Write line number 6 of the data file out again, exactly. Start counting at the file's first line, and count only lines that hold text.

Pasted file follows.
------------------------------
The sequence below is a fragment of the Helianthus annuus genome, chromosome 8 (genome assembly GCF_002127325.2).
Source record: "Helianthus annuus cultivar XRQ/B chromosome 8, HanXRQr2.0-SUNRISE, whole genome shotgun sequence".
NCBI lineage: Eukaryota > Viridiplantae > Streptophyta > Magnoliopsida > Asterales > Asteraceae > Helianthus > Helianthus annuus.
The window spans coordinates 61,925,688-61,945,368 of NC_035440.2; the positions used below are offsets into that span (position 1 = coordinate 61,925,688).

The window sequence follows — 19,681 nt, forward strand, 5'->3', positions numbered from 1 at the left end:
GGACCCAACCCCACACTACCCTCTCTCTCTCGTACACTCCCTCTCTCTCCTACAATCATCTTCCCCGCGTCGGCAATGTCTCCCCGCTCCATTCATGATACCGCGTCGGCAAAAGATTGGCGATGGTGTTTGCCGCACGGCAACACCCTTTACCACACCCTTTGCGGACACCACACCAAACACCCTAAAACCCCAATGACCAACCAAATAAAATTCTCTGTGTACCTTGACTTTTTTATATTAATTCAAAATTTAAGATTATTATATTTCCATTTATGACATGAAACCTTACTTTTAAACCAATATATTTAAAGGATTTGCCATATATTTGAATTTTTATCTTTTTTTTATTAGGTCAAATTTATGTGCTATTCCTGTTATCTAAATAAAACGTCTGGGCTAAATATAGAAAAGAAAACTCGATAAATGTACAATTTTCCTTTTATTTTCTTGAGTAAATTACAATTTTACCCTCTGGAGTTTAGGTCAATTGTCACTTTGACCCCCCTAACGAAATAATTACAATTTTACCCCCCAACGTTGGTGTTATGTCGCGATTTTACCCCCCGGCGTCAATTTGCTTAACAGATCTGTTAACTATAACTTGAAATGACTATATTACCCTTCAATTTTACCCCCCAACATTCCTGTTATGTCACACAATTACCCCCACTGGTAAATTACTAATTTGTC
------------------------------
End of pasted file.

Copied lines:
GGACCCAACCCCACACTACCCTCTCTCTCTCGTACACTCCCTCTCTCTCCTACAATCATCTTCCCCGCGTCGGCAATGTCTCCCCGCTCCATTCATGATACCGCGTCGGCAAAAGATTGGCGATGGTGTTTGCCGCACGGCAACACCCTTTACCACACCCTTTGCGGACACCACACCAAACACCCTAAAACCCCAATGACCAACCAAATAAAATTCTCTGTGTACCTTGACTTTTTTATATTAATTCAAAATTTAAGATTATTATATTTCCATTTATGACATGAAACCTTACTTTTAAACCAATATATTTAAAGGATTTGCCATATATTTGAATTTTTATCTTTTTTTTATTAGGTCAAATTTATGTGCTATTCCTGTTATCTAAATAAAACGTCTGGGCTAAATATAGAAAAGAAAACTCGATAAATGTACAATTTTCCTTTTATTTTCTTGAGTAAATTACAATTTTACCCTCTGGAGTTTAGGTCAATTGTCACTTTGACCCCCCTAACGAAATAATTACAATTTTACCCCCCAACGTTGGTGTTATGTCGCGATTTTACCCCCCGGCGTCAATTTGCTTAACAGATCTGTTAACTATAACTTGAAATGACTATATTACCCTTCAATTTTACCCCCCAACATTCCTGTTATGTCACACAATTACCCCCACTGGTAAATTACTAATTTGTC